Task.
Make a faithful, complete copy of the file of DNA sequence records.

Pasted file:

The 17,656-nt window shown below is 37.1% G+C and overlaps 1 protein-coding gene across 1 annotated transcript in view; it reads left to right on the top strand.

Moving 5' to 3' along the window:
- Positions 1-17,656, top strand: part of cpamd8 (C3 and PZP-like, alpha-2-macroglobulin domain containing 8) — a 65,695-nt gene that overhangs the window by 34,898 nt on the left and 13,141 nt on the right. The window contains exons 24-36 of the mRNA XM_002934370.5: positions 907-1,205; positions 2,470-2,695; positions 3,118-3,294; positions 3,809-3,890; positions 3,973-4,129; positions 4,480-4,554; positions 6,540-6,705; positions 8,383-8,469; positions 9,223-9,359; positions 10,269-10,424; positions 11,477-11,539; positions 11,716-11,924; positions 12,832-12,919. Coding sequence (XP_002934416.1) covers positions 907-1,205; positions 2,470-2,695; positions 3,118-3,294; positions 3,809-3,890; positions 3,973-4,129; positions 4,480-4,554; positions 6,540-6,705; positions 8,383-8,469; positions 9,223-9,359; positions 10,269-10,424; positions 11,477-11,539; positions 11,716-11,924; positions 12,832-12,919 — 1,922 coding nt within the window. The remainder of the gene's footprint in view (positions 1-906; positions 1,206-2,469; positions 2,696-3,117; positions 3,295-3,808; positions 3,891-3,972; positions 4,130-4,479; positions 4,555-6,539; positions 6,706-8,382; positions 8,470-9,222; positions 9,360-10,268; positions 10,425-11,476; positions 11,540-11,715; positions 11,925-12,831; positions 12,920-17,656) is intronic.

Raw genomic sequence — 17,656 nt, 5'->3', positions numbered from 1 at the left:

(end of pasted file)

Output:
The 17,656-nt window shown below is 37.1% G+C and overlaps 1 protein-coding gene across 1 annotated transcript in view; it reads left to right on the top strand.

Moving 5' to 3' along the window:
- Positions 1-17,656, top strand: part of cpamd8 (C3 and PZP-like, alpha-2-macroglobulin domain containing 8) — a 65,695-nt gene that overhangs the window by 34,898 nt on the left and 13,141 nt on the right. The window contains exons 24-36 of the mRNA XM_002934370.5: positions 907-1,205; positions 2,470-2,695; positions 3,118-3,294; positions 3,809-3,890; positions 3,973-4,129; positions 4,480-4,554; positions 6,540-6,705; positions 8,383-8,469; positions 9,223-9,359; positions 10,269-10,424; positions 11,477-11,539; positions 11,716-11,924; positions 12,832-12,919. Coding sequence (XP_002934416.1) covers positions 907-1,205; positions 2,470-2,695; positions 3,118-3,294; positions 3,809-3,890; positions 3,973-4,129; positions 4,480-4,554; positions 6,540-6,705; positions 8,383-8,469; positions 9,223-9,359; positions 10,269-10,424; positions 11,477-11,539; positions 11,716-11,924; positions 12,832-12,919 — 1,922 coding nt within the window. The remainder of the gene's footprint in view (positions 1-906; positions 1,206-2,469; positions 2,696-3,117; positions 3,295-3,808; positions 3,891-3,972; positions 4,130-4,479; positions 4,555-6,539; positions 6,706-8,382; positions 8,470-9,222; positions 9,360-10,268; positions 10,425-11,476; positions 11,540-11,715; positions 11,925-12,831; positions 12,920-17,656) is intronic.

Raw genomic sequence — 17,656 nt, 5'->3', positions numbered from 1 at the left: